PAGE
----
Why major mobile handset makers are riding with LiMo
- 20 March, 2008 11:23
The LiMo Foundation was formed on January 2007 as a consortium of mobile industry companies joining together to create for handsets an open and standardized software platform based on Linux. Their goal is to deliver an open handset format that will become more widely accepted and used over closed, proprietary platforms. The foundation's major founders include Motorola, NEC, NTT DoCoMo, Panasonic Mobile Communications, Samsung Electronics and Vodafone. These companies and other members share leadership and decision making.
LiMo made news in early February 2008 when a number of handset manufacturers jumped from the LiPS Forum to LiMo. Notable companies that committed to LiMo included AMD, Softbank and Orange. Unlike LiPS, LiMo goes beyond creating APIs or establishing user interface standards for mobile versions of Linux. LiMo members' primary efforts go into jointly developing actual software that both hardware and application developers can utilize.
The LiMo Platform will encompass Native, Java and Webkit SDKs, and is set for release sometime during the later half of 2008. This suite of SDKs will provide common Eclipse-based tools to support software development for LiMo-based handsets (which are planned to be available for consumers to buy toward the end of 2008).
We spoke with Morgan Gillis, executive director of the LiMo Foundation, to elaborate on LiMo's role in developing the emerging open handset market.
Would it be correct to say that LiMo is more beneficial to handset makers than it is to software developers?
No. While the LiMo platform does provide unique benefits to handset manufacturers in terms of cost and their ability to participate directly in the realization of the platform, LiMo's role is also to mobilize and empower development talent on a broad scale.
How can software developers benefit and profit from the LiMo ecosystem?
The LiMo Platform is providing developers with a much broader and more direct route to their customers. By having a common set of APIs for a platform that is backed by industry leaders and adopted by the whole industry, third-party developers will have a larger and more stable base upon which to build and develop new revenue streams from applications and services.
What open source licenses are members allowed to use for code contributed to LiMo?
All LiMo common code is based on contributions under open source licenses or under a community-based license: the Foundation Public License. The APIs and SDKs are made fully available to all developers on LiMo's public web site.
We all know how wonderful it is that Linux is free and open source. But what are the specific strengths of this operating system's technology that makes it appealing to the LiMo membership -- and makes it particularly suitable for next-generation mobile handset hardware?
Linux scales very successfully from smartphones down to very high-volume feature phones and also provides excellent opportunities for "cross-platformization" into other consumer electronics categories.
What about Java?
Java will be implemented into the LiMo Platform.
What have been the biggest technical challenges that LiMo has dealt with in developing the LiMo Platform?
The LiMo Platform makes extensive use of technology that has already been market-proven within commercial handsets, and, therefore, the technical challenges have so far been quite manageable.
More of our attention has been devoted to establishing the procedures and tools -- [which are] now successfully in place -- to enable a group of industry leaders to work efficiently together to deliver a technology platform for the whole industry to use.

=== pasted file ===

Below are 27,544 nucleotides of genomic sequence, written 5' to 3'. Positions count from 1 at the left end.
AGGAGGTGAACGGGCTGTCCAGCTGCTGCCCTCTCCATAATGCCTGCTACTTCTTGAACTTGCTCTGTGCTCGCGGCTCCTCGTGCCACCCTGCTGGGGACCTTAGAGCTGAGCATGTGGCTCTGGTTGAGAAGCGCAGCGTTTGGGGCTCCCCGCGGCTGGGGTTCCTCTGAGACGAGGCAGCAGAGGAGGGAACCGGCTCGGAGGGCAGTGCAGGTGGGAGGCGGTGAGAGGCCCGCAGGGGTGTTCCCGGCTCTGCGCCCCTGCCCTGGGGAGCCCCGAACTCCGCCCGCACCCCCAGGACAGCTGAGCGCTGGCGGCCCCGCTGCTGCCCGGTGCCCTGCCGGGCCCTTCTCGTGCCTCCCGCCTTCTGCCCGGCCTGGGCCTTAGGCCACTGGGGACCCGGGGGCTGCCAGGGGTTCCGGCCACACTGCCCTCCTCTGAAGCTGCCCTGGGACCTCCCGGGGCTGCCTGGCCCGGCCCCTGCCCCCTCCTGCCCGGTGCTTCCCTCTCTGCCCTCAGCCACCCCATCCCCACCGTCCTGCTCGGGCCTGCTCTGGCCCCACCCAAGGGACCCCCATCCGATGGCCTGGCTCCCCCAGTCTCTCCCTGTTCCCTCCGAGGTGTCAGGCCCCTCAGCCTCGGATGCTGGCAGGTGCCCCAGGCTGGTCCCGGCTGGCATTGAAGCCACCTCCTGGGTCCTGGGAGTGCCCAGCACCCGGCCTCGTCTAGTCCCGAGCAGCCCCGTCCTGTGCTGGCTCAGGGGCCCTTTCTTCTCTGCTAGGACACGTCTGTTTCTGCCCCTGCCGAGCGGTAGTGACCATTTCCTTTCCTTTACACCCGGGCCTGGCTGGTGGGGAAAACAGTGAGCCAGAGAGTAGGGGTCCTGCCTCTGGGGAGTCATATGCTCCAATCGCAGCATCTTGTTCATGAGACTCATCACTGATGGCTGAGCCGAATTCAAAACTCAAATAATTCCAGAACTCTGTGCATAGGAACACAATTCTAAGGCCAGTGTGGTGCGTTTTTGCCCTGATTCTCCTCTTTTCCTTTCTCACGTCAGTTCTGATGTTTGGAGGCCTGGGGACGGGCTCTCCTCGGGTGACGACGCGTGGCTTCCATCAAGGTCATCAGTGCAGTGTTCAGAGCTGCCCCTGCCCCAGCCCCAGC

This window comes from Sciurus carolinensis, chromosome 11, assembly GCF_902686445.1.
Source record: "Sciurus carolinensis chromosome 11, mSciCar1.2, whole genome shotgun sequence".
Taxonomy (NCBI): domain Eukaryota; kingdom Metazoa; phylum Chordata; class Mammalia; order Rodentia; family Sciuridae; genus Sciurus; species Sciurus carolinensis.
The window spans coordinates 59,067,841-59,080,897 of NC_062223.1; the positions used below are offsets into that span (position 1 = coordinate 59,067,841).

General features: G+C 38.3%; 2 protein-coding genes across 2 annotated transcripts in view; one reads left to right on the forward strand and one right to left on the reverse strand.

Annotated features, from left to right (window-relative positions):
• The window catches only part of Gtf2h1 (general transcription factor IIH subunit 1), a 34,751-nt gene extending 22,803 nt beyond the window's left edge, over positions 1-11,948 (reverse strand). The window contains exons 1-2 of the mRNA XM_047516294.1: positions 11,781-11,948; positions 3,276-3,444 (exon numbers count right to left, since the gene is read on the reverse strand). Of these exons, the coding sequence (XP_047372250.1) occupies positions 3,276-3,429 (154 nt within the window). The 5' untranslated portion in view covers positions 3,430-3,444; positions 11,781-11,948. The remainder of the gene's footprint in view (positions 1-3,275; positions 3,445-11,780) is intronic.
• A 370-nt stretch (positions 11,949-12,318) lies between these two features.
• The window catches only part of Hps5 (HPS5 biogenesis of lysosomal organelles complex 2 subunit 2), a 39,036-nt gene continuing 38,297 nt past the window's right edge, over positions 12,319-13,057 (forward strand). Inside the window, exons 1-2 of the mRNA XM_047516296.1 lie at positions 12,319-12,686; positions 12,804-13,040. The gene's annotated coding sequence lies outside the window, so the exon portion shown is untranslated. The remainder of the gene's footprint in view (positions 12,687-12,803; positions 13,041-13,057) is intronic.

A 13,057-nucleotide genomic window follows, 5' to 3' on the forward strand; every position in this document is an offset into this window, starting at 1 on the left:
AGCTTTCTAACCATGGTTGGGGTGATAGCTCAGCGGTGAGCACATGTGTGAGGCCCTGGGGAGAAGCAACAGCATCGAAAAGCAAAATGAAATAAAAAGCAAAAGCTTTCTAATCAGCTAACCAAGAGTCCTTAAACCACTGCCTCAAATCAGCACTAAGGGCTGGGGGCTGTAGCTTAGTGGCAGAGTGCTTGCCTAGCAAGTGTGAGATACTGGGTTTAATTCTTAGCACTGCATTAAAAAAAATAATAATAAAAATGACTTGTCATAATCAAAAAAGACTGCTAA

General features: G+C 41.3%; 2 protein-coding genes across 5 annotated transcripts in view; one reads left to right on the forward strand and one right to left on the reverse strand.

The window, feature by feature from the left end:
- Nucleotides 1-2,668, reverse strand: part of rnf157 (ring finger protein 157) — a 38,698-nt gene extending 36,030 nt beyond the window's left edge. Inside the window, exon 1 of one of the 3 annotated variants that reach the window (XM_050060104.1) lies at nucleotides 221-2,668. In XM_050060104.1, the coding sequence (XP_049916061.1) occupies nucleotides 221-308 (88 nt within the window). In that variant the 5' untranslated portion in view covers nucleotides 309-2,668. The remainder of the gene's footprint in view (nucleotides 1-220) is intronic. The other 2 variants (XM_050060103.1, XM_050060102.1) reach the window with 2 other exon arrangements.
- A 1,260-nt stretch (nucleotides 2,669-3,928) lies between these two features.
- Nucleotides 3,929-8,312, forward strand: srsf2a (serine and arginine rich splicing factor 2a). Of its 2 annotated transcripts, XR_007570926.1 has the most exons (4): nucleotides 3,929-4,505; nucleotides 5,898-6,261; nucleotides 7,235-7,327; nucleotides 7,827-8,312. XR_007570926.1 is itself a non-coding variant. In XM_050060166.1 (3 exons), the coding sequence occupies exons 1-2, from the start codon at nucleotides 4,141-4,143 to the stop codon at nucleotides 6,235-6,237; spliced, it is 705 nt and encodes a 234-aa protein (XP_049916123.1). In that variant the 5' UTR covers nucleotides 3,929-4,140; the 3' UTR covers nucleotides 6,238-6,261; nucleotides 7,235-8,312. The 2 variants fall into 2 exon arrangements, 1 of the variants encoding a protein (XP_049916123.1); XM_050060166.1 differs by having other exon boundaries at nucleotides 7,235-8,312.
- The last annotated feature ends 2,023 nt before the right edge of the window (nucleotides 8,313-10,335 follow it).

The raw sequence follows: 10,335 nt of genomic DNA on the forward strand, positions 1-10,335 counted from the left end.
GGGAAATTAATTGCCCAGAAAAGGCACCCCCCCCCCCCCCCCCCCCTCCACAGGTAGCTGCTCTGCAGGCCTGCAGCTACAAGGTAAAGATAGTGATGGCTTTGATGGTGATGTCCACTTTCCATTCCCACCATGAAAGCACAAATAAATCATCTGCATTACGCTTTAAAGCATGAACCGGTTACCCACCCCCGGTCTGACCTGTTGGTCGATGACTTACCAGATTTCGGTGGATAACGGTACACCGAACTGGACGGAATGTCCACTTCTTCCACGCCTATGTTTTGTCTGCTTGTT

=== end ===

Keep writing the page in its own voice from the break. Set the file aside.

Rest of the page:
Does LiMo have plans to include software to provide WiFi connectivity?
The LiMo Platform will support WiFi connectivity. The decision to implement this functionality will, of course, rest with the handset maker and operators.
What does the LiMo Foundation foresee will become a big factor in the overall Linux handset/mobile market?
One of the most important industry dynamics that is defining the mobile market today is convergence. The ways that entertainment, social media, and other forces are going to integrate with mobile is one of the most wide-open frontiers for our industry.
Third-party developers are under terrific competitive pressure to introduce the new, converged applications and services that will bring about next-generation mobile consumer experiences that exploit convergence.
How can LiMo help them?
LiMo is providing developers with open technology and market access to a large, stable base of globally deployed mobile technology. With business models evolving so rapidly to capitalize on the revenue opportunities created by convergence, we see the content community figuring more prominently in the mobile industry. The LiMo membership should evolve to reflect this market trend.
There will always be new technological challenges to address. For example, LiMo has a working group today that is designing a security framework to quell threats, in anticipation of support for downloadable native applications in LiMo Platform R2.
The key point here is that LiMo is constituted with the inherent flexibility to address emerging challenges.
The Open Handset Alliance and its Android platform have been getting a lot of press. It looks like you guys will be in a race against them for the hearts and minds, and the attention, of the open source community. For the benefit of third-party developers, and end user consumers, why should it matter at all that LiMo succeeds ultimately in the market and the open source community?
The LiMo Platform will provide much greater choice than Android to handset companies and to consumers; the user interface can be selected freely, as can the applications and the content. For example, will it really be possible for a user to choose Yahoo! as the preferred search provider on an Android handset? I'm not sure.